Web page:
Recent advances in imaging technology have allowed researchers to unravel the brain and bodily functions that “misfire” or break down during overwhelming episodes. Bessel van der Kolk is a Dutch psychiatrist known for his research on posttraumatic stress. He explains that during a trauma, the speech center shuts down, as does the medial prefrontal cortex, the part of the brain responsible for experiencing the present moment. He describes the “speechless terror” of trauma as the experience of being at a “loss for words”, a common occurrence when brain pathways of remembering are hindered during periods of threat or danger. “When people relive their traumatic experiences,” he says, “the frontal lobes become impaired and, as result, they have trouble thinking and speaking. They are no longer capable of communicating to either themselves or to others precisely what’s going on.”
Still, all is not silent: words, images, and impulses that fragment following a traumatic event reemerge to form a secret language of our suffering we carry with us. Nothing is lost. The pieces have just been rerouted.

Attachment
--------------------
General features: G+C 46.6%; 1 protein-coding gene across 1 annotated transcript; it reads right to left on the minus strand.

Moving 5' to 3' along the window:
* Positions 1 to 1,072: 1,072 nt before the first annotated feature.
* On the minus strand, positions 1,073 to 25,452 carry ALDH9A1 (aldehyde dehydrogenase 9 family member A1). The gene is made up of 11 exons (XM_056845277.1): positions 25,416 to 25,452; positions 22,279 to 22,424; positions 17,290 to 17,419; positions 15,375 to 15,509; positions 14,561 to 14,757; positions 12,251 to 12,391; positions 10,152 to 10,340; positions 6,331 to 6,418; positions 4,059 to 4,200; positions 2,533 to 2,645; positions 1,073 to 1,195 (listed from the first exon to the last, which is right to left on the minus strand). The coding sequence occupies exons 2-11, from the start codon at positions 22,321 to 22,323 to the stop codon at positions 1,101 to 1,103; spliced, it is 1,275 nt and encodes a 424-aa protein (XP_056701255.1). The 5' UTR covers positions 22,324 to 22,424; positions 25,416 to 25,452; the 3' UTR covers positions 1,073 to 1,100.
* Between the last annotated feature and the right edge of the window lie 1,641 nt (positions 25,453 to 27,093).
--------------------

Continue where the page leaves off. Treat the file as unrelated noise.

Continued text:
Emerging trends in psychotherapy are now beginning to point beyond the traumas of the individual to include traumatic events in the family and social history as a part of the whole picture. Tragedies varying in type and intensity—such as abandonment, suicide and war, or the early death of a child, parent, or sibling—can send shock waves of distress cascading from one generation to the next. Recent developments in the fields of cellular biology, neurobiology, epigenetics, and developmental psychology underscore the importance of exploring at least three generations of family history in order to understand the mechanism behind patterns of trauma and suffering that repeat.